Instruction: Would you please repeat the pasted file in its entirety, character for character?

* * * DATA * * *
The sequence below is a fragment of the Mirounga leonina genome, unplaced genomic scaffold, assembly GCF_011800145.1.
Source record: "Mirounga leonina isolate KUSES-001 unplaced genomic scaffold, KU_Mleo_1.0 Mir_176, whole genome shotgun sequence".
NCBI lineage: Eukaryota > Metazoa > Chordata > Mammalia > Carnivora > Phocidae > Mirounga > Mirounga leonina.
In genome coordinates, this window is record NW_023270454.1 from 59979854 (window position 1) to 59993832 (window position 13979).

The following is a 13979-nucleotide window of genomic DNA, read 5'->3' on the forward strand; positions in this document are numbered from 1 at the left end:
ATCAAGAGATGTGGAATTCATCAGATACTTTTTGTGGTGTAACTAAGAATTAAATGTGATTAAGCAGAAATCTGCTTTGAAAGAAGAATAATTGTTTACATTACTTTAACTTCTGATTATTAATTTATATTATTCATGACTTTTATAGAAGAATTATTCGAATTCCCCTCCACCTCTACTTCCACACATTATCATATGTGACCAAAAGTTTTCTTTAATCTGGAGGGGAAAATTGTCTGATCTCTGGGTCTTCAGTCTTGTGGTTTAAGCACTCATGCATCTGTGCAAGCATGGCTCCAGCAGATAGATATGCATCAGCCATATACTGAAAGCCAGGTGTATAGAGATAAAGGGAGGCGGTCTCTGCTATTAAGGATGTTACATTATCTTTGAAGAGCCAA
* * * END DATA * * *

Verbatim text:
The sequence below is a fragment of the Mirounga leonina genome, unplaced genomic scaffold, assembly GCF_011800145.1.
Source record: "Mirounga leonina isolate KUSES-001 unplaced genomic scaffold, KU_Mleo_1.0 Mir_176, whole genome shotgun sequence".
NCBI lineage: Eukaryota > Metazoa > Chordata > Mammalia > Carnivora > Phocidae > Mirounga > Mirounga leonina.
In genome coordinates, this window is record NW_023270454.1 from 59979854 (window position 1) to 59993832 (window position 13979).

The following is a 13979-nucleotide window of genomic DNA, read 5'->3' on the forward strand; positions in this document are numbered from 1 at the left end:
ATCAAGAGATGTGGAATTCATCAGATACTTTTTGTGGTGTAACTAAGAATTAAATGTGATTAAGCAGAAATCTGCTTTGAAAGAAGAATAATTGTTTACATTACTTTAACTTCTGATTATTAATTTATATTATTCATGACTTTTATAGAAGAATTATTCGAATTCCCCTCCACCTCTACTTCCACACATTATCATATGTGACCAAAAGTTTTCTTTAATCTGGAGGGGAAAATTGTCTGATCTCTGGGTCTTCAGTCTTGTGGTTTAAGCACTCATGCATCTGTGCAAGCATGGCTCCAGCAGATAGATATGCATCAGCCATATACTGAAAGCCAGGTGTATAGAGATAAAGGGAGGCGGTCTCTGCTATTAAGGATGTTACATTATCTTTGAAGAGCCAA